Some runners swear by running thongs, thong underwear designed specifically for high-activity levels such as running. Others say that you must wear only white cotton underwear due to risk of infection. A few even skip the dilemma altogether by opting out of wearing any underwear during exercise. Personal preference might vary due to health reasons and comfort, and experts have found positives and negatives to all options.
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Wearing thongs eliminates the panty-line look when you are wearing fitted aerobic pants or shorts. Because thongs use a thin piece of material to cover your womanly parts, you never have to worry about dealing with the wedgie scenario where you have a wad of material cramming itself into a small space. However, the design of thongs is the perfect setup for allowing fecal bacteria to make its way to the vagina, leading to uncomfortable bacterial infections. Because it is tight, stays close to your body and moves back and forth as you jog, it lays an open road for bacteria to travel where it should not go. Therefore, opting out of thongs is a wise choice.
Nylon panties rank high in comfort, but the material does not wick away moisture. Instead, it traps moisture between your underwear and your body, creating a breeding ground for bacteria. This has previously been thought to nix nylon from the exercise panty equation, but new high-tech nylon/spandex blends are proving to have potential. These form-fitting fabrics do not chafe or retain moisture, thereby decreasing the chance of yeast infection.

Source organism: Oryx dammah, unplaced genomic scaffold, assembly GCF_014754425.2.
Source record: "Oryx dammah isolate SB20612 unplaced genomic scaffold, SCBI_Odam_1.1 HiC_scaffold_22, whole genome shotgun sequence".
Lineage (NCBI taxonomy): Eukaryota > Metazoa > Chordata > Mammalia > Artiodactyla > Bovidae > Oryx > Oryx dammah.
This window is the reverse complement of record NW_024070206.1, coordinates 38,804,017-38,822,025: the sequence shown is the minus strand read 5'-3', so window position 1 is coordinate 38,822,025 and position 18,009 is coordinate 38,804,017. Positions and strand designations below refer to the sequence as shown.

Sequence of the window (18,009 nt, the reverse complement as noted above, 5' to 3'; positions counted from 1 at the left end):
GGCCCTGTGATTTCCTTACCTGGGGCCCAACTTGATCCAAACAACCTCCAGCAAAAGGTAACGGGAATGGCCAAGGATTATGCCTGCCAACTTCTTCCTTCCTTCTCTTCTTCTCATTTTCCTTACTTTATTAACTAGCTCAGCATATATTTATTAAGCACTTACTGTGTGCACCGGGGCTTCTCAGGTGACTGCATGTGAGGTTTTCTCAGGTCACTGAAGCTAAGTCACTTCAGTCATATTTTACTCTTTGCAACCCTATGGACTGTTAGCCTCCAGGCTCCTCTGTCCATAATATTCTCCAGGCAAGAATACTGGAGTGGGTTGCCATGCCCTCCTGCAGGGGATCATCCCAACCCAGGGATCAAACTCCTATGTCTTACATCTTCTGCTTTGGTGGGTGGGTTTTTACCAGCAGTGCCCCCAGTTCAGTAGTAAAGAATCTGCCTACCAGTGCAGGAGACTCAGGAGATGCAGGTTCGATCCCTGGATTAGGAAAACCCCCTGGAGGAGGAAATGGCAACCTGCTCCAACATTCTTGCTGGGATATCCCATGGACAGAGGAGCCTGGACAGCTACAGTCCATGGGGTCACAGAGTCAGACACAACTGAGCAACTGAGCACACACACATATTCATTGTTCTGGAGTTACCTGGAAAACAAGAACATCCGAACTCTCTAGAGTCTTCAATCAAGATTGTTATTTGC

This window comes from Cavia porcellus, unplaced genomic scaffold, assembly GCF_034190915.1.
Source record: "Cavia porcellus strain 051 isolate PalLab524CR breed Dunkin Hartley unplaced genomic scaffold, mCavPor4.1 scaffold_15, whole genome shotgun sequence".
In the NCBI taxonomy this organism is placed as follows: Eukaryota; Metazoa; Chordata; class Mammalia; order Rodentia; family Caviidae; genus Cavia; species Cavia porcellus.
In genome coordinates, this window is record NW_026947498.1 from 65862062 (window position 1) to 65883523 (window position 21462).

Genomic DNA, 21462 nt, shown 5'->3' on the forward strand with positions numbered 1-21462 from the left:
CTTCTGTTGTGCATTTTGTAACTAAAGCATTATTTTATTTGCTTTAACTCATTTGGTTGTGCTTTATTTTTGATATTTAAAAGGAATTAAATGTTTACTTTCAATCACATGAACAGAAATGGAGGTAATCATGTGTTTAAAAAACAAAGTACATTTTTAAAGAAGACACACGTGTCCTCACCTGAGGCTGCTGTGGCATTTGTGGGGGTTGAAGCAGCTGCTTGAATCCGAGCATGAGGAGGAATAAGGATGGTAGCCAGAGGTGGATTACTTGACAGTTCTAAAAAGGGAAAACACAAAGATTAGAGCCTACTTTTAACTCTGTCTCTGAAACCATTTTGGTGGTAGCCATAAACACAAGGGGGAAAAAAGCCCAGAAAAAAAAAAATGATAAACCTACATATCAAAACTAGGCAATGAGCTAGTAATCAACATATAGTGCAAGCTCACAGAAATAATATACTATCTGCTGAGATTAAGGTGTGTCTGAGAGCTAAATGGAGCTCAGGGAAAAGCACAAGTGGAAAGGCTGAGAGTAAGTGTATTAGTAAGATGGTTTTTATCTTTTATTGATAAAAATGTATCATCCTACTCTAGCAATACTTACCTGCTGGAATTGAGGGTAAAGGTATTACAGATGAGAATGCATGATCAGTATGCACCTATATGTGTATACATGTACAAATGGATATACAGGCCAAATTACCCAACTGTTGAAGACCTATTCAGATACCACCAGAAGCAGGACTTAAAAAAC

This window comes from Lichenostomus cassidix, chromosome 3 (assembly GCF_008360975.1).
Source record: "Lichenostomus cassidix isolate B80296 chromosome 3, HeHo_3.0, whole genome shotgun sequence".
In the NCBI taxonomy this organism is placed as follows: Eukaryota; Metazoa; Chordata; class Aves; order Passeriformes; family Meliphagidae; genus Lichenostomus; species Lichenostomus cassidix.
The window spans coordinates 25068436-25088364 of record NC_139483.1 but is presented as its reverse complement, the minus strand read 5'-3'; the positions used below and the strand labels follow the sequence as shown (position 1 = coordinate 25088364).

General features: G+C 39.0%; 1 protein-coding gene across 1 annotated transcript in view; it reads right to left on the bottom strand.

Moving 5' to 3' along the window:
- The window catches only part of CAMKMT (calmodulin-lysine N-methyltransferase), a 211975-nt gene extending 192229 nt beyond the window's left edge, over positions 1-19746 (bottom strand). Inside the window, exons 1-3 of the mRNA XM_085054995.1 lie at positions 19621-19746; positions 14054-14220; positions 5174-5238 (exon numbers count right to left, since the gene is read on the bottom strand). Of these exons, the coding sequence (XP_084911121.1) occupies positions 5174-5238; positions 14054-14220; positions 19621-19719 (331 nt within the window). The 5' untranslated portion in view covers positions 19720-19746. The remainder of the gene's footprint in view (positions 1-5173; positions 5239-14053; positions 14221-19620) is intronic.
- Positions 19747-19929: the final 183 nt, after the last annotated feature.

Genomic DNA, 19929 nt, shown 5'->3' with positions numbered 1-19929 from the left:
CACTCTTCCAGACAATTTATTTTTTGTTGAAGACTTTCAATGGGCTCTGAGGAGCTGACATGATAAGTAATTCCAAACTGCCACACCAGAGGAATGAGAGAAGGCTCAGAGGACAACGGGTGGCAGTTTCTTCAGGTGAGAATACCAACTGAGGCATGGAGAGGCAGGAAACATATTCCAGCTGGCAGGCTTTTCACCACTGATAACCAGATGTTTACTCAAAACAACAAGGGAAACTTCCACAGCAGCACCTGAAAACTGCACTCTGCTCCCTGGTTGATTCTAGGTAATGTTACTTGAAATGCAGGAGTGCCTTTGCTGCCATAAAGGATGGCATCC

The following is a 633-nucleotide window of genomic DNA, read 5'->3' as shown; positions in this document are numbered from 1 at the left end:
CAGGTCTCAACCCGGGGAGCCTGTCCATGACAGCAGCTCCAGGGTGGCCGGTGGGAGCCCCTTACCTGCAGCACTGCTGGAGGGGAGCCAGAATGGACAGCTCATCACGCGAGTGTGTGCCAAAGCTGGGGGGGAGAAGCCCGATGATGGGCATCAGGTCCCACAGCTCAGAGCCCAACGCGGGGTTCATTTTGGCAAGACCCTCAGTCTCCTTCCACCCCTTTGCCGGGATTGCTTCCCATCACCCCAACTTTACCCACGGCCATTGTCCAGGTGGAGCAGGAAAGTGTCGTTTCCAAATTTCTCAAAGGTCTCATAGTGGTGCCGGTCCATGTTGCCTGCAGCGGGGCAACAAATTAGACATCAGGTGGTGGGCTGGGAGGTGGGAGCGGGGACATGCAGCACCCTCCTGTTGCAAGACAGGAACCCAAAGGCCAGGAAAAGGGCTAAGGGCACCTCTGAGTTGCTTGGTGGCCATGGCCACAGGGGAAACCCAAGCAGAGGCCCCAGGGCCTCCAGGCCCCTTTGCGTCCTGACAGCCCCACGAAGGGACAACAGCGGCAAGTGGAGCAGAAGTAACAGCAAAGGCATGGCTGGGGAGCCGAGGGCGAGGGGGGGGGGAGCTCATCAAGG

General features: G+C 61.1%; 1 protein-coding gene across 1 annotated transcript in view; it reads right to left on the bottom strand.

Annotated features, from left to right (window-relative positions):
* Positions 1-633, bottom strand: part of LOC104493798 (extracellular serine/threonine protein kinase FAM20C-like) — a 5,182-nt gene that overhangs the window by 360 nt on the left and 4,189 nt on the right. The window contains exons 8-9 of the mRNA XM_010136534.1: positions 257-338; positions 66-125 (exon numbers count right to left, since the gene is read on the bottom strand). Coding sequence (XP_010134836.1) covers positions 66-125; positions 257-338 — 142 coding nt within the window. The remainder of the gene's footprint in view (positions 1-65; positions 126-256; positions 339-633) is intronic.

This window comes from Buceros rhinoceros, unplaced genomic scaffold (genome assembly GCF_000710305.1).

Cotton underwear fits more loosely and breathes more readily, so infection potential is decreased. Health professionals have long tagged this fabric as the top choice for anytime use thanks to its ability to help keep infections and bacteria growth at bay. However, many joggers find it uncomfortable during the activity as it tends to slide into the dreaded wedgie position.
If allowing your skin and genitalia to breathe during exercise is an important factor, it seems logical that going commando might be the answer. Some women prefer this method, though many might not even see this as an option. If you have ever given birth vaginally, you might choose to abstain from this choice. Urinary incontinence is very common, and chances increase with the exertion of exercise. Moreover, normal cyclic vaginal discharge occurs at different times throughout the month. Underwear sanitarily catches anything that might make for an embarrassing situation.
The final answer boils down to a personal choice. Every option offers positives and negatives, and the impact of each will vary from person to person. Weigh your options, take your comfort and personal vaginal health into consideration and, if necessary, talk to your ob-gyn about what option best fits your health history.